This type of crime could see victims hit with a R10 million fine in South Africa

 ·22 Jul 2023

Ransomware attacks are on the rise in South Africa – and there could be legal consequences for the victims of these attacks if they do not follow the correct procedures.

Ransomware is a type of malware that denies users access to their computer systems, whether by removing or deleting data, corrupting or encrypting it, or making it otherwise inaccessible.

Ros Lake and Victoria Pillay from Norton Rose Fulbright South Africa said it can be difficult to detect ransomware attacks until it is too late.

Lake and Pillay said that a person or organisation that uses ransomware will usually demand payment – typically in cryptocurrency – in exchange for a decryption key, which will give the affected user their data back.

Hacker groups, however, do not aim to destroy data (unless payment is not made) and function as illegal businesses that try to generate revenue.

Sophos’ The State of Ransomware in South Africa 2023 report said that 78% of South African organisations were hit by a ransomware attack last year – far higher than the 66% recorded for global respondents over the same period.

The concern for organisations that are hit with cybercrime is that they could face potential legal consequences under the Protection of Personal Information Act, 2013 (POPIA).

For example, the Information Regulator recently issued its first administrative penalty to, ironically, the Department of Justice and Constitutional Development (DOJCD), totalling R5 million.

The DOJCD failed to comply with an enforcement notice issued following the Information Regulator’s investigation into a cyber-attack where the DOJCD was locked out of its systems in September 2021.

Under POPIA, anyone processing personal information in South Africa must implement technical and organisational measures to protect that information.

However, the DOJCD failed to show that it renewed its anti-virus software, which led to the fine.

With ransomware attacks on the rise, Lake and Pillay have noted important things businesses that contain someone’s personal information should keep in mind.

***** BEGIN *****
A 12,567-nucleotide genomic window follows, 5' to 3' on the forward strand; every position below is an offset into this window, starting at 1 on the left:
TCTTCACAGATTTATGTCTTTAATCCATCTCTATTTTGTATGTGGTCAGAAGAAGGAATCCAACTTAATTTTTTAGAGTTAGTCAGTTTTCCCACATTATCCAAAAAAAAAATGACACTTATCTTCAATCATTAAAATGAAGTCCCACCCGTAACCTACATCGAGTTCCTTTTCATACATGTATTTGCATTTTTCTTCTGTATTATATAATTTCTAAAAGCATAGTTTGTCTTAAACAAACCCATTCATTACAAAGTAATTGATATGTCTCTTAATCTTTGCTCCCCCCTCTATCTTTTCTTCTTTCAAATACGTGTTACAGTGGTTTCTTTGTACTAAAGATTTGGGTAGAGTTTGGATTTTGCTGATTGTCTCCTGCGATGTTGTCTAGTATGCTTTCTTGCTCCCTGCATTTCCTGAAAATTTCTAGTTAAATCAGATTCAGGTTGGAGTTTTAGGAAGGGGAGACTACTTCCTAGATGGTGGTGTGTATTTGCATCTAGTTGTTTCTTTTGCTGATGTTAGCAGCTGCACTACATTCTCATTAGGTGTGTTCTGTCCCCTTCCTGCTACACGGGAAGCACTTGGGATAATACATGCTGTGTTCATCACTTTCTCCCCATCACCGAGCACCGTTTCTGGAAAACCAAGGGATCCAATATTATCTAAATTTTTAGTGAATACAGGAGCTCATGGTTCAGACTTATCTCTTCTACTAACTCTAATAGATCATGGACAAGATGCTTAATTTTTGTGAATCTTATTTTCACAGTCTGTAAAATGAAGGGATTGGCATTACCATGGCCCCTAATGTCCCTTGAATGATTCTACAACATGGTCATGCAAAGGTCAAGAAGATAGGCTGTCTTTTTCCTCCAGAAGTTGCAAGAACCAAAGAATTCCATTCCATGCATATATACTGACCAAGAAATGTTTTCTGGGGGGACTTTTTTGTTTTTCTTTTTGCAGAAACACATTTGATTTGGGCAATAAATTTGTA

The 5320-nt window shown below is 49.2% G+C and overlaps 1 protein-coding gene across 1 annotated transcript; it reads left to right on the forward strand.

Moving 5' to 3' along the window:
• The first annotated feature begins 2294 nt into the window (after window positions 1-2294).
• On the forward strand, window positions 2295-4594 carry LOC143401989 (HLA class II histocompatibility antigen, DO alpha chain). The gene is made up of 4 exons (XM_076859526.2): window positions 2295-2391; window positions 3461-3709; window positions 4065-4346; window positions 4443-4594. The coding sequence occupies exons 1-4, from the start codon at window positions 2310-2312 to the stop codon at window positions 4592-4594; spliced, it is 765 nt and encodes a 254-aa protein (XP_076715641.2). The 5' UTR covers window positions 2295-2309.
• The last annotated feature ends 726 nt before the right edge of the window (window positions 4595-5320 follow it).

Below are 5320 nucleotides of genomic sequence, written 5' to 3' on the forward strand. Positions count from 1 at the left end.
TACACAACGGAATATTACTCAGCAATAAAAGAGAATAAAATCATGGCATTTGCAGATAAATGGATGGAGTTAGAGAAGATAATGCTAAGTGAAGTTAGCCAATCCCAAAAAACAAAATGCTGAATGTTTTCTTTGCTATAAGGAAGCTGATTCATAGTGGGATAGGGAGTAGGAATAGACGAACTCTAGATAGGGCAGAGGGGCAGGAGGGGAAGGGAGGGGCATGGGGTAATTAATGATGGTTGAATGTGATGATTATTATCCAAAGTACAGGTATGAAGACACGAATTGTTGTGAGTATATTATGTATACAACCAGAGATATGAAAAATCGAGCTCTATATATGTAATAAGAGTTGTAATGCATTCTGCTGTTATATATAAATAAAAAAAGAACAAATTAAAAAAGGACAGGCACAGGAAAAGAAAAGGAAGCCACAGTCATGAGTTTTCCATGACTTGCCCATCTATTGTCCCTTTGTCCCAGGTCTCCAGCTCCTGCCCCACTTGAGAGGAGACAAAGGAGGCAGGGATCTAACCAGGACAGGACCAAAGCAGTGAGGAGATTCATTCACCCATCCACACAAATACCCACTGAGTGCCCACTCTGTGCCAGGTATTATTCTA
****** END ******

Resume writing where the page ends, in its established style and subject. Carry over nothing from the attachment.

Paying a ransom

The experts noted that it is not illegal to pay a ransom; however, businesses must weigh several ethical considerations against making such a payment.

For instance, the sharing of sensitive information to the public could be weighed against the possible funding of terrorists.

Moreover, businesses will have to act lawfully when considering paying a ransom. Listed companies must approach their board of directors for authorisation to pay the ransom.

Ransom payments are also usually made via cryptocurrency, and using liquid assets to purchase cryptocurrency should speed up the process. There are also exchange control considerations to make if the amount exceeds R10 million.

Moreover, due diligence and getting the proper legal advice are key before making such a payment, as a business will not want to create further legal challenges later on.

Who to tell

Suppose there are reasonable grounds to suspect a data breach. In that case, a business must notify the Information Regulator and data subjects whose personal information has been affected under POPIA.

The notification must be made in a specified formation and contain specific information for the data subjects to understand how it affects them and how they can protect themselves.

Although there is no specified time frame for these notifications to be made, organisations must do so quickly, as failure to report a security compromise could result in an administrative fine of up to R10 million or further legal action.

Moreover, organisations operating in regulated industries should note any sector-specific legislation, guidelines or codes of conduct which oblige them to notify the regulatory authorities if there has been a material impact on the business. This is especially key for companies in the banking and financial sector.

Once the Cybercrimes Act is fully implemented, financial institutions and communications service providers must notify the South African Police Service within 72 hours of becoming aware of the cyberattack – as any ransomware attack will result in numerous contraventions of the Cybercrimes Act.

What to do

There are several legal consequences for businesses affected by ransomware, which can arise several months after the attack.

Cybercriminals can often be in a system for many months before the affected businesses are aware of it.

“Given the prevalence of ransomware attacks, the cybersecurity community considers that it is not a matter of if, but when you are subject to a ransomware attack,” the experts said.

However, there are things that organisations can do to mitigate the risk of ransomware:

  • Maintain awareness of the critical networks and data which are crucial to keeping your business operational; ensure that frequent offsite back-ups are made of such data;
  • Implement patches and updates on all third-party software or applications as soon as you become aware of them being available;
  • Develop a data retention policy and regularly delete any data which is no longer relevant or necessary to carry out business functions, including personal information and intellectual property, or if necessary to keep that data, silo the information so that it can be kept separate from vulnerable systems;
  • Consider acquiring cyber liability insurance and develop and implement an incident response plan; designate key individuals with clearly defined roles to carry out the plan; and
  • Ensure that you have an alternative or backup communication method, especially when the attack affects email availability.

Read: These WhatsApp and social media posts can land you in legal trouble in South Africa

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